Whilst watching the golf coverage over the last few weeks, a regular phrase kept popping up from the commentary team…
“He used the bounce well”
But what does this actually mean? People often refer to this statement when a players wedge interacts with the ground well and they hit a nice golf shot, but this is slightly misleading…
Today we are going to explore what the bounce is, why it is important and look back at this statement from the commentators with a little more understanding of the bounce.
What is the bounce?
Before we talk about the bounce, we need to define the leading edge. The leading edge is as the name suggests, is the front edge at the bottom of the golf club. It is the blue arrow in the picture below.
The bounce is defined by Vokey as the angle between the leading edge and the lowest part of the sole, as demonstrated by the green arrows in the below image.
Sounds easy so far… however it starts getting more complex when we add “effective bounce” and “actual bounce” to the mix.
Here, we have two wedges made with the same actual bounce. However, because the sole width has changed, the effective bounce has become different… the smaller sole width has a smaller effective bounce angle and the wider sole width has a bigger effective bounce angle.
Why does this matter to me?
Because… when golf manufacturers print on the club what the bounce angle is… sometimes this is the actual bounce, not the effective bounce. So I tend to pay more attention to not the number they print, but the shape of the sole and how close the leading edge sits to the ground. If its got a really narrow sole and the leading edge is square against the floor… it’s got zero bounce! If it has a wider sole with the leading up sitting above the ground so you can get your finger under the club… it has a lot of bounce.
So, what bounce is right for me?
Typically, if you have a very sweepy style in your short game, then less bounce and a narrow sole will work best. This will especially apply if you play at golf courses which have tighter lies, such as links golf courses.
If you have a more digging style to your short game and take some divots instead of sweeping the ball off the top of the grass, you will benefit from having a wider sole with a bit more bounce.
If you do something in the middle, or like to vary your delivery then you can find options across the manufacturers in which you can manipulate the bounce, based on how you sit the club at address. For example, the M Shape in Vokey, has been shaped so if you address the club with a little forward shaft lean and a little toe down… then you will have a lot less bounce then square.
You can see from the range of grinds Vokey offer that they are all designed slightly differently in their shape and style.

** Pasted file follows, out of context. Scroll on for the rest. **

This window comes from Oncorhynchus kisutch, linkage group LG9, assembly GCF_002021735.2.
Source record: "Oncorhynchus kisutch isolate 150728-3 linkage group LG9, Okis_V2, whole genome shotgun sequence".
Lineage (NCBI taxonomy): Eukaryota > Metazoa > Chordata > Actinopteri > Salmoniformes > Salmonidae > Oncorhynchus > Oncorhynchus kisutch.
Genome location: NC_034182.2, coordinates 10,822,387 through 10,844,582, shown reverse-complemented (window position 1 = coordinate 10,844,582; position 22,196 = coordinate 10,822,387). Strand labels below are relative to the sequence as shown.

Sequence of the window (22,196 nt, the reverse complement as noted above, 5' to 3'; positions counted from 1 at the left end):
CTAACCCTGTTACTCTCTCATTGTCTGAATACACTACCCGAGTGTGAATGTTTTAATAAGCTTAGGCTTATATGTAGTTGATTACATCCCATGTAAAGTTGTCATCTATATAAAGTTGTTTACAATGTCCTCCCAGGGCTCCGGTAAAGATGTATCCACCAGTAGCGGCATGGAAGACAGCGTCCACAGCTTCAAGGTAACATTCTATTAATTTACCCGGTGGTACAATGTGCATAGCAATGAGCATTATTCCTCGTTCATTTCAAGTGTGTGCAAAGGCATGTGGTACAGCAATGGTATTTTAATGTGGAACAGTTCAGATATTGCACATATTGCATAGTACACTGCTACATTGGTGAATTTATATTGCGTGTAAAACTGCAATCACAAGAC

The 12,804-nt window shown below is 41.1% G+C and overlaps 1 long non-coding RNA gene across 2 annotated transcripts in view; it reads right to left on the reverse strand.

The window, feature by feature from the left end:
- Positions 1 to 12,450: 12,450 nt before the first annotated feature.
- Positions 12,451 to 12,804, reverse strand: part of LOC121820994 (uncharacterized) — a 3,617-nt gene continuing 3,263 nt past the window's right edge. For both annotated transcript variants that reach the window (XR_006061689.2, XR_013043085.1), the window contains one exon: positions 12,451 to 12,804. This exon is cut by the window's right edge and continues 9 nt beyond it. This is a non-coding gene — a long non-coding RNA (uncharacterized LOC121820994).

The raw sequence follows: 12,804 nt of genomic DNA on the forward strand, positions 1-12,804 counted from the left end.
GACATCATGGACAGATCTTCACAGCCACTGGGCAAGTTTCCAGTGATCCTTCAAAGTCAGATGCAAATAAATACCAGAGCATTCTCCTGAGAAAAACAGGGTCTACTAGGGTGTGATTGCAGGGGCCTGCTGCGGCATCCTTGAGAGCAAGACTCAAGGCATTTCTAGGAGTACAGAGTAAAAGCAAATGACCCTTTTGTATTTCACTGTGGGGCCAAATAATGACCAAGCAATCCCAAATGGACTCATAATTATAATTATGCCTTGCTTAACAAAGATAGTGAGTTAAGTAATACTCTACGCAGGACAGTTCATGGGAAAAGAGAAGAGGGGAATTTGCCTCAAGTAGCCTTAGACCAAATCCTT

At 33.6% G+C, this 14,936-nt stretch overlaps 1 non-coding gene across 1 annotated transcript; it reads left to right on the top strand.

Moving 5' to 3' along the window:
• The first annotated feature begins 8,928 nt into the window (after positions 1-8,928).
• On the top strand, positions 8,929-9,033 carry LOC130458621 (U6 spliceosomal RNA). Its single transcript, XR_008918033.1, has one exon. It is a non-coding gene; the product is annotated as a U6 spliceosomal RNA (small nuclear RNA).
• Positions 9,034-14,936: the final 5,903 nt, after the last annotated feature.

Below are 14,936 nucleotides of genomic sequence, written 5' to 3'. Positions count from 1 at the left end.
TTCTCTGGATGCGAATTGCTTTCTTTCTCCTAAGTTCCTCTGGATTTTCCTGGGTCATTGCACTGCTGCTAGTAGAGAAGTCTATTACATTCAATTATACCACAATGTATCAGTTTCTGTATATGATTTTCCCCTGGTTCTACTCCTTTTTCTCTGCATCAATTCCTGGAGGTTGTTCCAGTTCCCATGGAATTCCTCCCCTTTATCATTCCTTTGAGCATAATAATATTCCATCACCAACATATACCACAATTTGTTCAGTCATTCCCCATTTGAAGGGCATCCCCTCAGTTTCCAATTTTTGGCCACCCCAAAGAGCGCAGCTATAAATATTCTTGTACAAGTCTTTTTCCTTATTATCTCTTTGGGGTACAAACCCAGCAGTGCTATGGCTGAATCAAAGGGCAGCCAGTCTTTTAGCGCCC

This is not me saying “Vokeys are the best” – pretty much every wedge manufacturer has followed this guideline over the last few years.
Back to the commentators…
“He used the bounce well”
What does this actually mean? Well it means that all the tour pros have been fitted for a bounce preference, for EACH of their wedges… yes that is each wedge! Most players what their lob wedge to do something different to their gap wedge and therefore will require different shapes and designs.
It also means they have interacted with the ground well, so the bounce has “bounced” (I prefer glided) through the grass and popped the ball with the correct launch and spin.
Imagine you have no bounce on a club and you were really steep and digging into the ground, the club is not going to glide or bounce through the ground… it is going to slam 4 feet underground with the ball going 2 yards in front of you!
So, is it technique or equipment?
Your technique has a massive part to play on using the bounce correctly. We see too many golfers who dig the club into the ground and struggle for a consistent strike. However, if you have the wrong bounce for your technique, you are already off to a bad start and the chances of hitting a nice shot are significantly decreased.
What can I do in technique to use the bounce?
This is where we come in… making you understand how you currently deliver it and why you see the shots you see. Then, how can we help you control your club much better, so you use the bounce more consistently and hit much better chips and pitches.
Me and Rob were greatly shown this in much detail from James Ridyard (tour short game instructor) when we went to his certification programme.
If you would like to learn more about your short game including using the bounce, have you got the right bounce, or club selection when round the greens, get in touch to book a session round our short game area here at Norwich Family Golf Centre.